as to my knownledge the officer had no inclination to assume i had been drinking. And I was presumed intoxicated only after refusing to take a sobriety test.. Which was after i was thourhoughly searched. I am a minor also and asked that my parent be present if i am to be searched. Which was responded by several officers saying that “YOU HAVE NO RIGHTS” which was repeated several times when i tried to assertain my 4th ammendments Rights

From the information above, would someone in that predicament have any chance at beating the court case or even have the charges dropped because of the infringement of their 4th ammendment rights.
and its assumable that the charges are simple possesion of a controlled substance

Administrator answers:

This is a clear violation of your 4th amendment rights as a United States citizen. You may not pay taxes, you are not even be able to vote (under 18), but I’m guessing you generally follow the rule of law. Thus, I suggest you research “rights of an underage American citizen” in Google, Yahoo, Dogpile, etc. But remember, you need to follow advice given to you, and you need to be *extremely* respectful. Say sir, ma’am – that sort of respect. You need to advocate your innocence, and if you are even mildly rude; not obeying the court rules, speaking out of turn, not using “Mr.” “Ms./Mrs.” then your legal counsel will find it easier on their conscience to let the case turn against you.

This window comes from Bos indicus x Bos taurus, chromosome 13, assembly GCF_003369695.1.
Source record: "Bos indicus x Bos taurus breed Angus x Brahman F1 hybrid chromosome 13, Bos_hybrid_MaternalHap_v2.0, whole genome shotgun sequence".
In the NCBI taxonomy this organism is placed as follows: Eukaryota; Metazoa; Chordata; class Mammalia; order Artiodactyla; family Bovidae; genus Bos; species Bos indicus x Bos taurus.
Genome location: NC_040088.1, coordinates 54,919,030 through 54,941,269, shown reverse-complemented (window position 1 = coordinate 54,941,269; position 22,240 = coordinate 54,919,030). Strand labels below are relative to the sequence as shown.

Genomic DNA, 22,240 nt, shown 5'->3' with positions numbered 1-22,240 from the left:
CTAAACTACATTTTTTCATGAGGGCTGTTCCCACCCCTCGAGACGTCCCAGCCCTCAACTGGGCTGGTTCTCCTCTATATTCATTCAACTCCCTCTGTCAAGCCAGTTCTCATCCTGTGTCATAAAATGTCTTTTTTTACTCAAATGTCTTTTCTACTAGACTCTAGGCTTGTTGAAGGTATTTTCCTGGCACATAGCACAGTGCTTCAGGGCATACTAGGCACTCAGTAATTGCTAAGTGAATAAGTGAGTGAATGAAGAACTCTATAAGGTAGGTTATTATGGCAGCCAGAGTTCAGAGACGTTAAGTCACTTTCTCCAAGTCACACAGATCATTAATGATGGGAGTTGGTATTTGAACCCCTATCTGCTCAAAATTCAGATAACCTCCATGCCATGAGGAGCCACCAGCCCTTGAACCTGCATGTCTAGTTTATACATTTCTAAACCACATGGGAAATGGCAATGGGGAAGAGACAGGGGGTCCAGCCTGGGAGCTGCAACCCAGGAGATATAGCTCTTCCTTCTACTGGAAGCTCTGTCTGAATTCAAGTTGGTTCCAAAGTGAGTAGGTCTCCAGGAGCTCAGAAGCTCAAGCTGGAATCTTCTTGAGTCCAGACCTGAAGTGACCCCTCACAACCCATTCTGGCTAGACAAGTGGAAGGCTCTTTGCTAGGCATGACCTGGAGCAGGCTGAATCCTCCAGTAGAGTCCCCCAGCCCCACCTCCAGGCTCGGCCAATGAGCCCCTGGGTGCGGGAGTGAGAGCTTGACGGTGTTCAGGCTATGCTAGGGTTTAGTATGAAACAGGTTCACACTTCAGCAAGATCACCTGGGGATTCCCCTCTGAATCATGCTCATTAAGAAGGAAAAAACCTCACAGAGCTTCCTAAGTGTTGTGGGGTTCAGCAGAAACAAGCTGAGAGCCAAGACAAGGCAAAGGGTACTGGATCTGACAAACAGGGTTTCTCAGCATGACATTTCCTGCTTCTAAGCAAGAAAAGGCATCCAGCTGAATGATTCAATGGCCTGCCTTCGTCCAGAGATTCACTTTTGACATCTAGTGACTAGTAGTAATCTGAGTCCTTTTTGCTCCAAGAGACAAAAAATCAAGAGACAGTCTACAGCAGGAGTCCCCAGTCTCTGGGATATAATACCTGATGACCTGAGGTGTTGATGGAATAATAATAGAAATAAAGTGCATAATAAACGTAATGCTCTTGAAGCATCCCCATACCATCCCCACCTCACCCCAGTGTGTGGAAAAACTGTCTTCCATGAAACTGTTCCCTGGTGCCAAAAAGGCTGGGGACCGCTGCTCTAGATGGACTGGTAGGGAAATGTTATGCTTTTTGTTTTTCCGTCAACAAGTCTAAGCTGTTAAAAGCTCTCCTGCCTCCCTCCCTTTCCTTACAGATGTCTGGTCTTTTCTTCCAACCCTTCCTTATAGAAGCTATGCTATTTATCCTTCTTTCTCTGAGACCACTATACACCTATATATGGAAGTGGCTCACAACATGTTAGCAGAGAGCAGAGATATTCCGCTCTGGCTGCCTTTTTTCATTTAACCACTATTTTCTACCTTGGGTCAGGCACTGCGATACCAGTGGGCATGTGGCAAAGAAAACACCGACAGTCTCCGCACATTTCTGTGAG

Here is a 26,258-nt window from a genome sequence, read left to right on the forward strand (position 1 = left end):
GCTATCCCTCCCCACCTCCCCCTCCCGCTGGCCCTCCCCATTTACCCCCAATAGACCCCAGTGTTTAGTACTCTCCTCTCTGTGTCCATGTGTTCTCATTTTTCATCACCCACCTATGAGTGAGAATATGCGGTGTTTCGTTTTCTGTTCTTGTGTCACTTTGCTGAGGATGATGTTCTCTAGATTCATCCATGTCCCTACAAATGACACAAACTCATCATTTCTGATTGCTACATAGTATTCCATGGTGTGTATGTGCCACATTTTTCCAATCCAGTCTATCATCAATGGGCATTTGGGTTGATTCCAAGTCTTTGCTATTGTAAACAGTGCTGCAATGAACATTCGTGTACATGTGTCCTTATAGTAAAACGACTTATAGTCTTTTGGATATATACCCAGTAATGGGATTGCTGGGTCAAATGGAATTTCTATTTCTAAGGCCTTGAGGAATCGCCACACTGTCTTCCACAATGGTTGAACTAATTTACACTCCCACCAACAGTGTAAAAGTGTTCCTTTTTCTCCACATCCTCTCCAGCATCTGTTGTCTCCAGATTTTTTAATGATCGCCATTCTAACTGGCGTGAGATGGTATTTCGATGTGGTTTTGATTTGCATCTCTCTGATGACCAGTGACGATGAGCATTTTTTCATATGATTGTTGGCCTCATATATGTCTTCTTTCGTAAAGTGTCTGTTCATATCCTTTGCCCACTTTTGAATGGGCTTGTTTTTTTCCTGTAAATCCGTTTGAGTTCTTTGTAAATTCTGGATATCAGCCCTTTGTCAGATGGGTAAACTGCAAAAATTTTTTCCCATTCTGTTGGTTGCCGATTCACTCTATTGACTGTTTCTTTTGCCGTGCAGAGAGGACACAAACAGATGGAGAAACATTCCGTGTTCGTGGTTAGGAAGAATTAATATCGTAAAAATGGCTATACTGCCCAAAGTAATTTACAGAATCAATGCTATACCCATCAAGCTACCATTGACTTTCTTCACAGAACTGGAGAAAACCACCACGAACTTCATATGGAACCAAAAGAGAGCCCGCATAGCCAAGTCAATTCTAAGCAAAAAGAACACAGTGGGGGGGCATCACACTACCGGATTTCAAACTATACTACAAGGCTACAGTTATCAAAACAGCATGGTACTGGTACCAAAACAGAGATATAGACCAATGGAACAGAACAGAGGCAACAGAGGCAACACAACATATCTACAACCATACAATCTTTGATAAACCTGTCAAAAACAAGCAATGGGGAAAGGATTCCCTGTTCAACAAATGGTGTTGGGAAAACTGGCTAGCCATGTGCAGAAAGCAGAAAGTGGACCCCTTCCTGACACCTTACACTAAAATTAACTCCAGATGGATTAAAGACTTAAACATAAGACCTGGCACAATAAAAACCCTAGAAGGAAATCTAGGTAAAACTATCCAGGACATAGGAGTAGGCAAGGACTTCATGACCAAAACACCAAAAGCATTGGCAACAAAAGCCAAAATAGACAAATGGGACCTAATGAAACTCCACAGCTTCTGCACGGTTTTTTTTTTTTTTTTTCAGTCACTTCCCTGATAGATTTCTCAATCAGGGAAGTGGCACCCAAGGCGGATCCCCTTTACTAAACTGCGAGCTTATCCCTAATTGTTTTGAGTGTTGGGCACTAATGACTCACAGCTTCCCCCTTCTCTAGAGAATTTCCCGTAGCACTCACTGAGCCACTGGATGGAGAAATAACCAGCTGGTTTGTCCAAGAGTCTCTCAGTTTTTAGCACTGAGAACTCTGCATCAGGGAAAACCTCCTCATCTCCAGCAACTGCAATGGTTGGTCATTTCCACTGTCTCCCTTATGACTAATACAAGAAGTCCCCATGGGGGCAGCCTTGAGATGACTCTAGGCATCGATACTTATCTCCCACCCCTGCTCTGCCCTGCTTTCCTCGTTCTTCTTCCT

My questions are:
Was your record clean (as in NOTHING) before this incident?
Are you prepared to do community service?
Are your parents well-off? (enough money for a very good lawyer, possibly ACLU-caliber)

Charles asks…

Help me get started please!!!! Does probable cause or reasonable suspicion exist? Help me explain.?

Does probable cause or reasonable suspicion exist? Help me explain. Do the levels of proof justify a stop and frisk or an arrest? Help me explain. Determine if Miranda warnings were properly given and why. Did a proper vehicle inverntory search occur? How do you know? Did the officer follow proper procedures for seizure of person/things? Help me explain. Which doctrine applies: Plain view, open fields, or abandonment? Help me Explain. Determine the jurisdiction and the venue. Should a DNA inquiry be used in this case? Explain. Identify elements from the fact pattern.

On Friday, August 26, 2005, Officer Todd Melbourne of the Phoenix Police Department drove his cruiser behind a red Honda Civic heading northbound on Hayden Road. The Civic had a crack in the windshield, one headlight was out, and traveled 5 mph under the speed limit. Officer Melbourne also noticed the vehicle tags were two months past due. He turned his cruiser’s lights on, and the Civic pulled over to the right.
Officer Melbourne called the license plate into dispatch and found the registered owner of the vehicle, Jacob Tierney, had an arrest warrant for missing a mandatory probationary hearing three weeks back. He called for backup and exited the police cruiser. As the officer walked toward the Civic, the driver hit the gas, spun the back tires, and continued down Hayden Road. Officer Melbourne got back into his car, advised dispatch he was involved in a police chase, and drove after the Civic.
Just 100 yards from the start of the chase, the Civic stopped along the side of the road. Officer Melbourne pulled behind the vehicle as two men exited, and ran in opposite directions. The officer chased after the man heading east through a park. After a series of bushes, fences, and backyards, however, Melbourne was unable to bring the man into custody; both of the vehicle’s occupants had escaped.